- Random Sampling: This involves selecting participants for a study from the larger population in a way that every individual has an equal chance of being chosen (Gall, Gall, & Borg, 2014). By ensuring that the study sample is representative of the larger population, the results can be more confidently generalized to the broader group.
- Using Real-world Settings (Field Experiments): Instead of conducting experiments in controlled laboratory settings, researchers can carry out their studies in natural, real-world settings where participants behave more naturally (Darlington & Scott, 2015). The findings are more likely to be applicable in everyday situations when the study context mirrors real-world conditions.
- Replication: This involves repeating the same study in different settings, with different populations, or under different conditions (Kenny, 2019). If similar results are obtained across various replications, it strengthens the belief that the findings are not limited to the specific conditions of a single study and can be generalized more broadly.
- Using Heterogeneous Participants: Instead of focusing on a narrow or specific group of participants, researchers can include a diverse range of participants in terms of age, gender, ethnicity, socioeconomic status, etc., that might best reflect the real world (Kenny, 2019). A diverse participant pool ensures that findings are not just applicable to a specific subgroup but can be generalized to a broader population.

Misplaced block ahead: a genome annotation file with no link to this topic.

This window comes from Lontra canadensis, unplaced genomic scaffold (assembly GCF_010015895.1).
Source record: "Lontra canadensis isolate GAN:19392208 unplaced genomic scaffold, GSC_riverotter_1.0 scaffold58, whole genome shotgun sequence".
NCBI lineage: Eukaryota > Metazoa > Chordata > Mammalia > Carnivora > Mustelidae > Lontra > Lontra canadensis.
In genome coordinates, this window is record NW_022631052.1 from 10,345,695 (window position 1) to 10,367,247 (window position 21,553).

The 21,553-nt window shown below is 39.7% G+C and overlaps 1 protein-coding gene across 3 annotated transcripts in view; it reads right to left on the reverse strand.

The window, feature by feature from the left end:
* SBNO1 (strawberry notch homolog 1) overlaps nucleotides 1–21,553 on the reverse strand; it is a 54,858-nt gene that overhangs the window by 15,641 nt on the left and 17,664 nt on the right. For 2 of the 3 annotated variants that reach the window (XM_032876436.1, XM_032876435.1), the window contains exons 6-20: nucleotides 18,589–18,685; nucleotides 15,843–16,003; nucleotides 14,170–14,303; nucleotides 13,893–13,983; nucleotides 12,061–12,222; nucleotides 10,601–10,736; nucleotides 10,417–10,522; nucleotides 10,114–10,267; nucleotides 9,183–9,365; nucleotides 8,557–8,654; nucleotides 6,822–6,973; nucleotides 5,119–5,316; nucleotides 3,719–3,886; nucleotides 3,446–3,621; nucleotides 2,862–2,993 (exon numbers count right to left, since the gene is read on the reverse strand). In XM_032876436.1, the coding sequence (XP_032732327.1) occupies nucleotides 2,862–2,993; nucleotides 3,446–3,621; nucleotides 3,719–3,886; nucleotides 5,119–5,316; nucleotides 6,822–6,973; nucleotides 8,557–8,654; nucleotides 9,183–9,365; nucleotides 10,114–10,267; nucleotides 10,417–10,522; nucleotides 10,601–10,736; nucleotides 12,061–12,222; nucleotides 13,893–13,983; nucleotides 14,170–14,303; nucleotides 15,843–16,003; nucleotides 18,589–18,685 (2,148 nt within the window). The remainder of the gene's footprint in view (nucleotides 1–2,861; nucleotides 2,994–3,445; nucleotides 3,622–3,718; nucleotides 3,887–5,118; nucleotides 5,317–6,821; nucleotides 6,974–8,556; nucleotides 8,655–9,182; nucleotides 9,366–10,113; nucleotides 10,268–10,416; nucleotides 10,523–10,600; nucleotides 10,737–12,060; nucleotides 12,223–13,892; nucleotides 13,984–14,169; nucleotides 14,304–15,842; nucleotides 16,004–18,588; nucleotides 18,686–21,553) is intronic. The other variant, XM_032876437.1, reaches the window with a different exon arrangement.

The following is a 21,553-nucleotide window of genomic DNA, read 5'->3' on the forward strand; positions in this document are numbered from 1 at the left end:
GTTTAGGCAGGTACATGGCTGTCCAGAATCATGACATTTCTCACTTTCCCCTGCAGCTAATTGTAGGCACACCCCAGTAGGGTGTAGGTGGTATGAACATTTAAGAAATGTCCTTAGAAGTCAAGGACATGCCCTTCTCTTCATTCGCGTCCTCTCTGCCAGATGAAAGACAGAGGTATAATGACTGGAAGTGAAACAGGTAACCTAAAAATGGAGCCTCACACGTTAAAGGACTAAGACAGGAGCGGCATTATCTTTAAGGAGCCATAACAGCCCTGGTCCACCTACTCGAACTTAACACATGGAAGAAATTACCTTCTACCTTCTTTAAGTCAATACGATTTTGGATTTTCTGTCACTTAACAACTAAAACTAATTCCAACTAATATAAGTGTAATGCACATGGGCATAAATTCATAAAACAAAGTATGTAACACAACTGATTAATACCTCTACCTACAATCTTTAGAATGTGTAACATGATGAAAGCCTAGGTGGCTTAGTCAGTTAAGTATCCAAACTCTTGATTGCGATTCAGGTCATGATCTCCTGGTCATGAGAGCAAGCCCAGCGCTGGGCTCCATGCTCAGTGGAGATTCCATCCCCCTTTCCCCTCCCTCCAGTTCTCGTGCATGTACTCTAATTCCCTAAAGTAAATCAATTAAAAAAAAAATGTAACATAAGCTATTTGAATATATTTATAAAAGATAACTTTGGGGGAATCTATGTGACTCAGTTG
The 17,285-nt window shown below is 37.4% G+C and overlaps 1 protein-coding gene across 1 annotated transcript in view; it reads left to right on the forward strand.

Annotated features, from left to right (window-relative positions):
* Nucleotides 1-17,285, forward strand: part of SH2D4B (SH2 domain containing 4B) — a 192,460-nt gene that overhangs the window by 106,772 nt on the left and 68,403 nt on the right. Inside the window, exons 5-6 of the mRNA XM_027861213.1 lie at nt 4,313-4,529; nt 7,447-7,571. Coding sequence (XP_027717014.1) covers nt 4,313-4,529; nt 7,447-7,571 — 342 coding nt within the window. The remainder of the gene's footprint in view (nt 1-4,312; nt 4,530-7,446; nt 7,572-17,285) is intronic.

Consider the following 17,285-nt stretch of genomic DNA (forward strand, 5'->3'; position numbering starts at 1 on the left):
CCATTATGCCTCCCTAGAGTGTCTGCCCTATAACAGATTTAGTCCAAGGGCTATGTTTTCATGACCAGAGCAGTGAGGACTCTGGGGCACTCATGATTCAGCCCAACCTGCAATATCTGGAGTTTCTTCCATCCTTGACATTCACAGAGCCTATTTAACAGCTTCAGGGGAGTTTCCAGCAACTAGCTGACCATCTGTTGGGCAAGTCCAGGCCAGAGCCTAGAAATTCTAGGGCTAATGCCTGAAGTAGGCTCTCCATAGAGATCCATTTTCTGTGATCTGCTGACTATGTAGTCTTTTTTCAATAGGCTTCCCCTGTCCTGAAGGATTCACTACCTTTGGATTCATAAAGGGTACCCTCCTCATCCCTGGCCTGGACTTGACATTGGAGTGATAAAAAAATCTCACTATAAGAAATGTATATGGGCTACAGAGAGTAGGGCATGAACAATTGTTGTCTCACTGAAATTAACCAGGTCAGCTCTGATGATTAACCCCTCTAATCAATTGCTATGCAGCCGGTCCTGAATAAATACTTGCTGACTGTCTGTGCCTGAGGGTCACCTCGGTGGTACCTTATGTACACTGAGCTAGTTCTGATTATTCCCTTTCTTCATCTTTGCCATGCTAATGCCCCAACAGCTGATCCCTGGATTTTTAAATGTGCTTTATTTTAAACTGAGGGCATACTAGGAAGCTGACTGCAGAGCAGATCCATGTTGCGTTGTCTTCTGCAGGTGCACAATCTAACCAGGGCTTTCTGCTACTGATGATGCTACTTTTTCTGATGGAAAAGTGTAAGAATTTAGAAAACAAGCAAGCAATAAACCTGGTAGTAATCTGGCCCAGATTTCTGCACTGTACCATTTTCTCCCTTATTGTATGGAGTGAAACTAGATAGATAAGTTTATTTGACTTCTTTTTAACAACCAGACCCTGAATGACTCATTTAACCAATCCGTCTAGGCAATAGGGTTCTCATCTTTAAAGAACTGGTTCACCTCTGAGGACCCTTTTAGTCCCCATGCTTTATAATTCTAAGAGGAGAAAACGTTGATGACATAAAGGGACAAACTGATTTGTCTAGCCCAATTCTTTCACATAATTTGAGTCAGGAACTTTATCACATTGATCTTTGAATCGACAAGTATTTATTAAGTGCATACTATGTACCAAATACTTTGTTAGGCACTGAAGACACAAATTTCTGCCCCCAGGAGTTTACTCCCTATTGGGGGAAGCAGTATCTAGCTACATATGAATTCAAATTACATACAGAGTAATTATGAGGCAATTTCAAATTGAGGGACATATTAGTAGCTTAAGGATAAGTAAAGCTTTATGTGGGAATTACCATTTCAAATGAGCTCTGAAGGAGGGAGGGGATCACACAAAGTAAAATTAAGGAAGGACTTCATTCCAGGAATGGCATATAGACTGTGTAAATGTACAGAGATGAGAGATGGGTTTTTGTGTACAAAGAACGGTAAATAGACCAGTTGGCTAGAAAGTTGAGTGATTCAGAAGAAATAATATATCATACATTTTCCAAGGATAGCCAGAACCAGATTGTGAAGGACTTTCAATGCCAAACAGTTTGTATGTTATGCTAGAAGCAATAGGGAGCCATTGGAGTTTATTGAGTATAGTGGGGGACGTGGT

- Cross-cultural Studies: Researchers conduct studies across different cultures or countries to see if the findings hold true in different cultural settings (Gall, Gall, & Borg, 2014). This ensures that the results are not bound by cultural nuances and can be generalized across different cultural contexts.
While there are strategies to enhance external validity in research (explained above), achieving perfect external validity is very challenging.
Often, psychology researchers have to balance between internal validity (ensuring that the study measures what it intends to measure without interference from other variables) and external validity.
The key is to always be aware of the potential limitations and address them as much as possible in the study design and interpretation of results.
Andrade, C. (2018). Internal, external, and ecological validity in research design, conduct, and evaluation. Indian journal of psychological medicine, 40(5), 498-499.
Darlington, Y., & Scott, D. (2015). Understanding qualitative research and ethnomethodology. London: Sage.
Findley, M. G., Kikuta, K., & Denly, M. (2021). External validity. Annual Review of Political Science, 24, 365-393. (Source)
Gall, M. D., Gall, J. P., & Borg, W. R. (2014). Applying educational research: How to read, do, and use research to solve problems of practice. Sydney: Pearson.
Hagger-Johnson, G. (2014). Introduction to Research Methods and Data Analysis in the Health Sciences. Taylor & Francis.
Kenny, D. A. (2019). Enhancing validity in psychological research. The American Psychologist, 74(9), 1018–1028. https://doi.org/10.1037/amp0000531
Kviz, F. J. (2019). Conducting Health Research: Principles, Process, and Methods. SAGE Publications.
Dr. Chris Drew is the founder of the Helpful Professor. He holds a PhD in education and has published over 20 articles in scholarly journals. He is the former editor of the Journal of Learning Development in Higher Education. [Image Descriptor: Photo of Chris]